Making the decision to leave one of the more successful soccer programs in the state of Alabama certainly wasn’t easy for Dan DeMasters. Making the decision to come to Thompson High School to lead the girls soccer program, however, turned out to be relatively simple.
“I think for me and my wife, it checks a lot of boxes for all of the things out of the soccer world,” said DeMasters, who along with his wife, Leslie, lives in Alabaster. “The facilities, the location, the finances. It was second to none. I never thought there would be an opportunity, like this, to take.”
DeMasters, who also will serve as the Director of Soccer for Alabaster City Schools,
leaves Oak Mountain High after leading the boys’ soccer program to three Class 7A state championships and four state championship match appearances in the past five seasons. In 2016, the Eagles finished with a 28-0-2 record and a No. 1 national ranking by the NSCAA and Top Drawer soccer. He was selected the AHSAA Coach of the Year in 2016.
“Another thing is kind of the challenge of a new team,” added DeMasters, who was 104-15-20 while at Oak Mountain. “I certainly will miss the culture that I continued to build at Oak Mountain. I’ve been very fortunate to have really good talent. I think mixed with the coaching and the culture, it showed with the championships. I hope to bring that here.”
Success has followed the Pennsylvania native throughout his soccer career – both as a player and a coach. The Lancaster, Pa. native was a three-time high school All-American, the 2003 Pennsylvania Gatorade Player of the Year and an all-region and all-conference player at Villanova University. He also represented the United States on the USYSA Region 1 Olympic development team throughout several countries in Europe, including Spain, France, Austria and Germany, playing against renowned youth clubs Athletico Madrid, FC Barcelona, FC Porto, Ajax, Bayern Munich, and the Brazil, France and Austrian youth national teams.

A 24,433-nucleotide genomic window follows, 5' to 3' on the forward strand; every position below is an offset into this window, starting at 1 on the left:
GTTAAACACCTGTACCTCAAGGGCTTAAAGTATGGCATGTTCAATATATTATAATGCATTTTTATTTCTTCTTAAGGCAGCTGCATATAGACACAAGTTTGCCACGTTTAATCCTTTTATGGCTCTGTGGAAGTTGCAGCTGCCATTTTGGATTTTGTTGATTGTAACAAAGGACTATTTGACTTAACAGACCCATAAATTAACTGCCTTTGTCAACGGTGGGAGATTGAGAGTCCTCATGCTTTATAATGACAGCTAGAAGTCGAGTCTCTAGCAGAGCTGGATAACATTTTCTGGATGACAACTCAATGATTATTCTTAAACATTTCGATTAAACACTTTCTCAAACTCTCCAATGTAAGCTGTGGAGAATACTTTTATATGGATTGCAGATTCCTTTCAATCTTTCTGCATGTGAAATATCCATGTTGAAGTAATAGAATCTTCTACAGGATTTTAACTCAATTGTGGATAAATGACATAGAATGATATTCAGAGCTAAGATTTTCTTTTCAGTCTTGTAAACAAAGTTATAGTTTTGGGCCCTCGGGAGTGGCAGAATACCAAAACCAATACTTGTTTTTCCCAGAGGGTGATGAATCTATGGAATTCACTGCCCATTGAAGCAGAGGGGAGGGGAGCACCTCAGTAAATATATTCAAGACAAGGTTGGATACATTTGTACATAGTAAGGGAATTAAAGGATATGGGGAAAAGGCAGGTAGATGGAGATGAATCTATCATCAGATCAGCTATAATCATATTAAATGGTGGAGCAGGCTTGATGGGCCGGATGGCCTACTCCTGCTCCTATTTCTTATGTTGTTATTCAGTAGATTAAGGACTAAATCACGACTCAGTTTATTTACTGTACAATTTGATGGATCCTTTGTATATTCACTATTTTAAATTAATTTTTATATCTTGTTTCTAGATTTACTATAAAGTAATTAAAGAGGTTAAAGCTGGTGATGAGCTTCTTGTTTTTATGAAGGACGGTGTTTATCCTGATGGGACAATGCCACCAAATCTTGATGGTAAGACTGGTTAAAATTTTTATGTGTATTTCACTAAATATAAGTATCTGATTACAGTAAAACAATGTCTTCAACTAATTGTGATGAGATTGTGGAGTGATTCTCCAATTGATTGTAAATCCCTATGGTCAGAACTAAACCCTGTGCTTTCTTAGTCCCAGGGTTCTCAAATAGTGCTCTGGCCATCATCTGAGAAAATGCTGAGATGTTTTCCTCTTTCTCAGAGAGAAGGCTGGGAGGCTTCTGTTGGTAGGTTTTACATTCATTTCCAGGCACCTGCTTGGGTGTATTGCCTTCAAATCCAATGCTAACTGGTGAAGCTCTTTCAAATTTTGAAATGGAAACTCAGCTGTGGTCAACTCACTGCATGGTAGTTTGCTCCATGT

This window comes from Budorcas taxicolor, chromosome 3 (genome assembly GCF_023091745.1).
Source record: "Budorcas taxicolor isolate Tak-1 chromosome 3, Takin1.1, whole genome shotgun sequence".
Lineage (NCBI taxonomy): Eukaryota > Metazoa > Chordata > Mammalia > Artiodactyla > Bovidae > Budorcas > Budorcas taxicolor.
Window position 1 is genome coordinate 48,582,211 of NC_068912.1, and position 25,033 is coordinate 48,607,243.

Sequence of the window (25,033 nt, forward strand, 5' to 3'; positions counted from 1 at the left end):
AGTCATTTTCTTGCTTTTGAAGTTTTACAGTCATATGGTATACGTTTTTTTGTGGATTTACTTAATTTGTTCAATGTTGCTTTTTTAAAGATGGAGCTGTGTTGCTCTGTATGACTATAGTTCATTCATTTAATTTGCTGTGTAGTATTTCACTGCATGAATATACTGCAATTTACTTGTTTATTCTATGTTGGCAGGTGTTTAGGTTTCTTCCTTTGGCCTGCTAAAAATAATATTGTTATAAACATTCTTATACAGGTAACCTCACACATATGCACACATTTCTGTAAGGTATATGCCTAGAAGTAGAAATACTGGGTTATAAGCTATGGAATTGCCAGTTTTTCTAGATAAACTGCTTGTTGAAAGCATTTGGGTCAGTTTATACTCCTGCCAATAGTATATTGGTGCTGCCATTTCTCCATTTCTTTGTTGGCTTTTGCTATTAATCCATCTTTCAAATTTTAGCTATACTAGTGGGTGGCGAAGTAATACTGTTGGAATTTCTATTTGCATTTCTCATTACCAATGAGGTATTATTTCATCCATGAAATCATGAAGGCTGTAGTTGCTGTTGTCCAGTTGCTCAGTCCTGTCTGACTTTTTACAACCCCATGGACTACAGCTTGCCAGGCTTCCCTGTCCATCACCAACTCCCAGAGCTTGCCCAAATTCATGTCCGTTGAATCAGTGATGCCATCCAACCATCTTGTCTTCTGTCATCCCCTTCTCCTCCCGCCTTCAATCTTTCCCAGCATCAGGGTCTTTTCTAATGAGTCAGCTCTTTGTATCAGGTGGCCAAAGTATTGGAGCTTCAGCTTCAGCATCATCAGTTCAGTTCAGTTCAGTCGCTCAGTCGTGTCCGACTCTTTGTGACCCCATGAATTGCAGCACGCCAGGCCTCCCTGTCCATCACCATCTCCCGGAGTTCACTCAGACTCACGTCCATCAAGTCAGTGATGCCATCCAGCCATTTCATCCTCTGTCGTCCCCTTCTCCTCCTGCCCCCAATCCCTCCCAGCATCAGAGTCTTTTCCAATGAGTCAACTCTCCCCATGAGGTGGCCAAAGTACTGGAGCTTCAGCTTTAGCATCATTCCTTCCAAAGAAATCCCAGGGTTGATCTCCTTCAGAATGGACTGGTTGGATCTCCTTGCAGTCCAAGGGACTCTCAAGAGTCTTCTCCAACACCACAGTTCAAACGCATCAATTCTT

His coaching career includes experience at collegiate, club, high school, clinic, and camp levels. He also served as the co-director for Star Soccer Academy, the longest running youth camp in the United States.
Obviously, the success showed up again during his time at Oak Mountain.
“I never thought, in a million years, that I would win three state championships in five years,” DeMasters said. “I don’t think anyone thinks that will ever happen, but it did. I would like to bring the culture to the girls’ team and the soccer program at Thompson. I think it has a ton of resources, I think it has great leadership. After I met with Coach Pitts, Dr. Hester and Dr. Vickers, I saw their vision, saw what they wanted to do, saw their excitement and just their support. The ceiling is very high at Thompson and I hope to get there as fast as I can.”
His plan is not any different than when he first arrived in Alabama to be the Oak Mountain coach.
“I look at it as a new challenge, I’m going to go at it with the same approach,” DeMasters said. “I want to get to know the girls. I want to create a good culture with them and create an identity. I want something where every year the younger girls are excited to come up and eventually make the varsity team. That’s sort of my philosophy. I have to understand what the girls are thinking, what they want to do and what their goals are. Putting all of that stuff together and then coming up with a game plan, is sort of what I try to do as a coach.”